Today marks thirteen years since American peace activist Rachel Corrie was killed by the Israeli military in the Palestinian city of Rafah. Today, I remember Corrie through the post I wrote two years ago, introducing her and her letters from Palestine.
In his article for The Independent Robert Fisk wrote:
“An American heroine, Rachel earned no brownie points from the Bush administration which bangs on about courage and freedom from oppression every few minutes. Rachel’s was the wrong sort of courage and she was defending the freedom of the wrong people.”
I remember Corrie through thoughts she expressed in one of her letters:
“If I lived in Bosnia or Rwanda or who knows where else, needless death wouldn’t be a distant symbol to me, it wouldn’t be a metaphor, it would be a reality. And I have no right to this metaphor.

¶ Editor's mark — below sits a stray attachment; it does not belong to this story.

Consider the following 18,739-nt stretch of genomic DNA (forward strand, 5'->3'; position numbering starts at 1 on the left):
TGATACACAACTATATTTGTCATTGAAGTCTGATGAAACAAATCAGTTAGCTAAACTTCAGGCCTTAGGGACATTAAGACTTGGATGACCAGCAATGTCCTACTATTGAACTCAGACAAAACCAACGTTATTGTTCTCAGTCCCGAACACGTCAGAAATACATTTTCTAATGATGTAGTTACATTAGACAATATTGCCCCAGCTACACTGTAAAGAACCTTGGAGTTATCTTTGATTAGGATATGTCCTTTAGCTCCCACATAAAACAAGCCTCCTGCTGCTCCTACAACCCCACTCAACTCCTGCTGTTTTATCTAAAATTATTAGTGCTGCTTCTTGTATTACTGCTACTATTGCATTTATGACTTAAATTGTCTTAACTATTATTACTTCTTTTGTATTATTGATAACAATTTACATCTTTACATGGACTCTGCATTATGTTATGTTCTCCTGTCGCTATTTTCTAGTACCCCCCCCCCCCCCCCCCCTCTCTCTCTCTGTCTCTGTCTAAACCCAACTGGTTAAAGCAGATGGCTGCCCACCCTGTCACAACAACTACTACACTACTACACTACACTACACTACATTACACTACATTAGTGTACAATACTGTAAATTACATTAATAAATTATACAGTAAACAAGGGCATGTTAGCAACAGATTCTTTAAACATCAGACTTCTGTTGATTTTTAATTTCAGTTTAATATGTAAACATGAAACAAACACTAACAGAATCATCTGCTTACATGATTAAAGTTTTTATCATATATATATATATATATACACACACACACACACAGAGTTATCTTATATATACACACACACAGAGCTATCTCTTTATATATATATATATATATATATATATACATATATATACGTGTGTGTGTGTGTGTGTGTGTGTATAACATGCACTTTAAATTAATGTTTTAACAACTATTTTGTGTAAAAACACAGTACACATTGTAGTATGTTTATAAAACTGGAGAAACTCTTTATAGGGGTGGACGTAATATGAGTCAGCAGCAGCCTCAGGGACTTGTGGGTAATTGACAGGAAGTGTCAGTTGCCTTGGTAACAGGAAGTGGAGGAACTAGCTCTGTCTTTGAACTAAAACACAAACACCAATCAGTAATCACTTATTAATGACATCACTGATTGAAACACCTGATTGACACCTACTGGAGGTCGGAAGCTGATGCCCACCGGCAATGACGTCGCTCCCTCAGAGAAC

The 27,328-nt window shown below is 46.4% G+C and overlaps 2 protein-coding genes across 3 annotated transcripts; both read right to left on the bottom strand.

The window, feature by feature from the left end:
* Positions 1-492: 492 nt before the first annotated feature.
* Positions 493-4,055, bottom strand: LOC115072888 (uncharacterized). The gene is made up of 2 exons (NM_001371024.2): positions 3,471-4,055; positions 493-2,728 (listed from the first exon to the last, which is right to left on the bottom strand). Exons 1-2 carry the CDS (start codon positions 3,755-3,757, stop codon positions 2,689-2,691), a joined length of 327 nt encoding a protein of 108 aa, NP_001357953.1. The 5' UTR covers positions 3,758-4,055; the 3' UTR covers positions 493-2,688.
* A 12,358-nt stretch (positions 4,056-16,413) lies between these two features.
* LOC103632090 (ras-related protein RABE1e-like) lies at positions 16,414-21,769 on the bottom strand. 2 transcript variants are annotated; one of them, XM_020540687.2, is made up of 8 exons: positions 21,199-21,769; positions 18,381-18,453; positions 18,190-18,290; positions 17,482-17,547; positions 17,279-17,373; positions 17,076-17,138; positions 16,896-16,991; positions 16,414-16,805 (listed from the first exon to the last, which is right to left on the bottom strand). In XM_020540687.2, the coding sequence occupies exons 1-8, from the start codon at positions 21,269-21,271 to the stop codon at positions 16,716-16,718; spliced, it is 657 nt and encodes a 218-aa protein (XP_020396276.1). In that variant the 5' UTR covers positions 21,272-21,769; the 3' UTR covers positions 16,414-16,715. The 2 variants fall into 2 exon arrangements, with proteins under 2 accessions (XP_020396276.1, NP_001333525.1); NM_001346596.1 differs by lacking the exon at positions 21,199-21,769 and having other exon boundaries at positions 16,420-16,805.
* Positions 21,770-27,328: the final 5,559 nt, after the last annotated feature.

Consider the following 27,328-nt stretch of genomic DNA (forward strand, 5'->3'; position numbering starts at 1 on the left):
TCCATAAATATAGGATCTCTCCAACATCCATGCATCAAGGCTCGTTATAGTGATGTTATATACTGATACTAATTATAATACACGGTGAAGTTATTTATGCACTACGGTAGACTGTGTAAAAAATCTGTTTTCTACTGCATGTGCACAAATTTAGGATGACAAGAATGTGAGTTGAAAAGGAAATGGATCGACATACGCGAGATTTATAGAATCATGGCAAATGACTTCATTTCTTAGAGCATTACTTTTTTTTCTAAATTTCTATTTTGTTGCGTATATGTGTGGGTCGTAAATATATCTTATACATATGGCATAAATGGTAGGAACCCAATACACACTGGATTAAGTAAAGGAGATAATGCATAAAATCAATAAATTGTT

But I use it to console myself. To give a fraction of meaning to something enormous and needless. This realization. This realization that I will live my life in this world where I have privileges.
I can’t cool boiling waters in Russia. I can’t be Picasso. I can’t be Jesus. I can’t save the planet single-handedly. I can wash dishes.”
Read the full article about Corrie and her letters here.